What if the Giants miss out on Ikem Ekwonu and Evan Neal? | Trade back or stay put

ikem ekwonu, giants

There is a legitimate reason to believe that the New York Giants could miss out on both Ikem Ekwonu out of NC State and Evan Neal from Alabama. Neal is expected to be one of the top two picks in the 2022 NFL draft, but Ekwonu’s stock has risen significantly at the NFL Combine.

Unless you’ve been living under a rock for the past five years, you know how desperately the Giants need offensive line support, specifically at right tackle. Teams have had success finding tackles and guard in the mid-rounds, but Dave Gettleman failed miserably outside of Andrew Thomas.

However, you could make the argument that the Giants simply don’t have the luxury of hoping a mid-round selection pans out, especially as they plan the development of Daniel Jones, and his progression is predicated on solid protection.

After Ekwonu and Neal, the next best draft option is Charles Cross out of Mississippi State. There are concerns that Cross could have a tough time moving to the right side, but that would be the case for any of the first-round graded tackles, with most of them featuring at left tackle during the collegiate careers.

Cross is considered to be arguably the best pass protecting tackle in the draft class, which definitely suggests he would be a good fit for the Giants, who are expected to feature a focused passing attack next season.

Lance Zierlein of NFL.com had a glowing review of Charles Cross, indicating he can play both tackle spots and develop into a premium starter within two years:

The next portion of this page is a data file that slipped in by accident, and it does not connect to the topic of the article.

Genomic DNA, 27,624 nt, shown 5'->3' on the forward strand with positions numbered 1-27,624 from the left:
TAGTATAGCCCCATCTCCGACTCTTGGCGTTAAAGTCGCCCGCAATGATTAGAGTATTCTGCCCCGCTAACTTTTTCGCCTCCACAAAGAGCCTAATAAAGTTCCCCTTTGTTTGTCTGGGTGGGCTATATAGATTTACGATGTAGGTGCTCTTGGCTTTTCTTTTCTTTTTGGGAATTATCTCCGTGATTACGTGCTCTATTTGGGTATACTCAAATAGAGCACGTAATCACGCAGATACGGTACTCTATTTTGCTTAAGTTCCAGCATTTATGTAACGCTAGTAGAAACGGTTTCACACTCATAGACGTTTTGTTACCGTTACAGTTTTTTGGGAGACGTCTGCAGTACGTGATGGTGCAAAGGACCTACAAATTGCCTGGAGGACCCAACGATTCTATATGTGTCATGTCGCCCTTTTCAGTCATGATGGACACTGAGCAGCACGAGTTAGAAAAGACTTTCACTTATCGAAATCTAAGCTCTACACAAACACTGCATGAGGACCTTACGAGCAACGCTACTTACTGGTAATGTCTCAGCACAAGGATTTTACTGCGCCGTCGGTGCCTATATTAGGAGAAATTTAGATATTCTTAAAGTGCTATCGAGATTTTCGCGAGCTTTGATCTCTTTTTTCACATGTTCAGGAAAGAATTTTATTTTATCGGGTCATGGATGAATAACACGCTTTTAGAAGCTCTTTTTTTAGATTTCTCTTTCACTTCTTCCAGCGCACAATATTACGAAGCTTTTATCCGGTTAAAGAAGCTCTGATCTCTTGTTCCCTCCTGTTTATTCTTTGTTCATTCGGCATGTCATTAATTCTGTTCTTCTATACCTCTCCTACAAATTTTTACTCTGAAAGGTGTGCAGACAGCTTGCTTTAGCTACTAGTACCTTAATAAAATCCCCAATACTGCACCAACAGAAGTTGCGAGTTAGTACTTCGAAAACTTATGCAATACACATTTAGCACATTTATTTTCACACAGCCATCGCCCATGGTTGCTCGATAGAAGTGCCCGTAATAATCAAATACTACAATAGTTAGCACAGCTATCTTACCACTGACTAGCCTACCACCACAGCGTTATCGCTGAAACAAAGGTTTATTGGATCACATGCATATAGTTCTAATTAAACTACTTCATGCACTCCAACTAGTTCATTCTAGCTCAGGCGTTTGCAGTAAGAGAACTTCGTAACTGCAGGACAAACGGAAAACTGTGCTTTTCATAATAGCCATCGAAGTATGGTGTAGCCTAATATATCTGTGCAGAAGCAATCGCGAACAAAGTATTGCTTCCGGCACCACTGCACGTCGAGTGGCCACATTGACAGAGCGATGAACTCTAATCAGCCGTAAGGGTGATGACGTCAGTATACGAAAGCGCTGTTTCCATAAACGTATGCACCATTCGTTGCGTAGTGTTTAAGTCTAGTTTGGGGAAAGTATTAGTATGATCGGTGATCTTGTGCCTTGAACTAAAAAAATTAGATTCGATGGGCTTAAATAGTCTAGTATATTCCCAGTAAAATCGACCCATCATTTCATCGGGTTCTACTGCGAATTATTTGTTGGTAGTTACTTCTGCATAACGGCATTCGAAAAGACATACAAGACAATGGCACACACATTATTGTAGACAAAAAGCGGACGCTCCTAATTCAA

Two-year starter who plays with a high level of consistency from game to game, no matter the opponent. Cross is an average athlete but he’s strong, plays to his length and has sticky, strong hands. Despite limited starting experience, he’s well-schooled and knows how to play. He has average slide range, so edge rockets are going to beat him to the top of the rush at times, but he does a nice job of utilizing length and footwork to recover when beaten. He plays with strong, inside hands and a broad, powerful core. He’s an ace at neutralizing power rushers and is above average in sustain and finish modes as a drive blocker. Cross’ play strength, hand placement and body control should allow for a relatively smooth transition into the league, where he can become a good, long-time starter at either tackle position.

The major deficits regarding Cross are his average athleticism and kick slide against speed rushers on the outside. As a raw player, he has good feet and great hands, two essential factors for quality tackles at the next level.

Cross’s narrow base can put him in tough situations at times, but give him an NFL weight room and new diet, and he may be able to add a bit more mass to his frame while sustaining his quickness.

Zierlein compares Cross to Taylor Moton in terms of physicality and Tristan Wirfs with his play. Combining those two players into one would be tremendous for Cross, and the Giants might be intrigued by his skill set.

Alternatively, Big Blue could always look to trade back for a team that may need a new tackle and is willing to move up and grab Cross or a potential quarterback. The problem is the drop-off in tackle talent is significant after Cross, so they would be taking a big risk.
Given the team’s concerns at right tackle, Cross could easily be justified as the best player available at 5 or 7 and would fit an essential need in the trenches.